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“As quality has gone up, my service business has gone down,” laments dealer Thibodeau, and it’s not something peculiar to his showroom, or the Ford brand.
Rather than lamenting Ford dealers should be boasting. Real quality from American car companies can not be repeated enough. Thibodeau can run a local ad stating his service bays are empty because Ford's are just that good. :yup:
 

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...and you see why, on average, American cars' quality have lagged behind the foreign competition for so long...dealer influence always prevailed...

Honda and Toyota dealers are thriving, so dealer profit doesn't need to depend on repairs. Honda/Acura dealers are particularly aggressive with regard to service packages; they sell service interval packages up front and ensure the customers use their service bays for proper maintenance. Many Acura dealers have a free dinner and you walk through the dealership, meet the service manager, and they escort you through the service process.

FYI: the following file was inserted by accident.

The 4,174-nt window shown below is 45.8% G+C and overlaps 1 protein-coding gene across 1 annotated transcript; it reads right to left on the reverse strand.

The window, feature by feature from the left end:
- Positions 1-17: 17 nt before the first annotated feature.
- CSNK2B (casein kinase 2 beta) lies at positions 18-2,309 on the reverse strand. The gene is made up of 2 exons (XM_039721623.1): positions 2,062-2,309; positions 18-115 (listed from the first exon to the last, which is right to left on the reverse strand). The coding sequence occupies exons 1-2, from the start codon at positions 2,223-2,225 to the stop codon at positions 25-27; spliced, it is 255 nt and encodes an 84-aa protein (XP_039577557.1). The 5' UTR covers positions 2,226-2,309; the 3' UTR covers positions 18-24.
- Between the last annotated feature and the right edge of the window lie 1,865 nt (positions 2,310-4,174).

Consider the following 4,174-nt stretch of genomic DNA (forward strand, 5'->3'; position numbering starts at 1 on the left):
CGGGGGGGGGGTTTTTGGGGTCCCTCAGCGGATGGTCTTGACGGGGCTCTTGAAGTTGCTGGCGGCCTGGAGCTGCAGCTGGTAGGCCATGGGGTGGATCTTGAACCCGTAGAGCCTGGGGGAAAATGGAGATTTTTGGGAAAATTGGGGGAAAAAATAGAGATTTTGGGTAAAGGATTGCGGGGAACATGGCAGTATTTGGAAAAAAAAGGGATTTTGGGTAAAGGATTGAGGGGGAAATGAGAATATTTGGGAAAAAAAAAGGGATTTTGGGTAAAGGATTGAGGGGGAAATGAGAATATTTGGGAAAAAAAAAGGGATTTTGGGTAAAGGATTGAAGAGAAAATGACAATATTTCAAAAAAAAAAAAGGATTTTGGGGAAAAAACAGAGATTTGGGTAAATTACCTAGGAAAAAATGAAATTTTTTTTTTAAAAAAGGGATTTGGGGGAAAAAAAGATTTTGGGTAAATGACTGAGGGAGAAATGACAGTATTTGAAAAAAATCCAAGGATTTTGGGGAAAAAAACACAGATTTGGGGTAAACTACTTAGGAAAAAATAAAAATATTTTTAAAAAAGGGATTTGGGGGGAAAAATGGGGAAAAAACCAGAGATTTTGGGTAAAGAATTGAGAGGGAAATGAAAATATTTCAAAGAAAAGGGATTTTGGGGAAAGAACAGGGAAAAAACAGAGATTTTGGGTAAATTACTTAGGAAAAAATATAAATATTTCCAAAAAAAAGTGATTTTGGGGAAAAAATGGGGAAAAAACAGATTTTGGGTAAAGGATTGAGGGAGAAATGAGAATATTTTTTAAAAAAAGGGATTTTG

I find dealer maintenance coupons sent to my home useful and attractive in that I get a "deal" and have the maintenance done by a certified mechanic. A car wash is always extra incentive to have your service done at the dealer.

It's amazing to me that the foreign competition has been doing business this way for years and the domestic market is just now catching up. At least their mindset is changing though. :cool:
 

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I help manage a small fleet of about 7 trucks for my company. As soon as our warranty period is up, we steer clear of the dealership for service work because their pricing is ridiculous.

Cookies and coffee are nice and all but money matters.
 

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I recently got some (free) service work done at a Honda dealership. The lady at the checkout desk handed me a bag of cookies and a bottle of water for no apparent reason. As I walked out, I noticed a bunch of salesmen standing around. The young ones were obviously hitting on the girl at the front who is supposed to be a receptionist or something.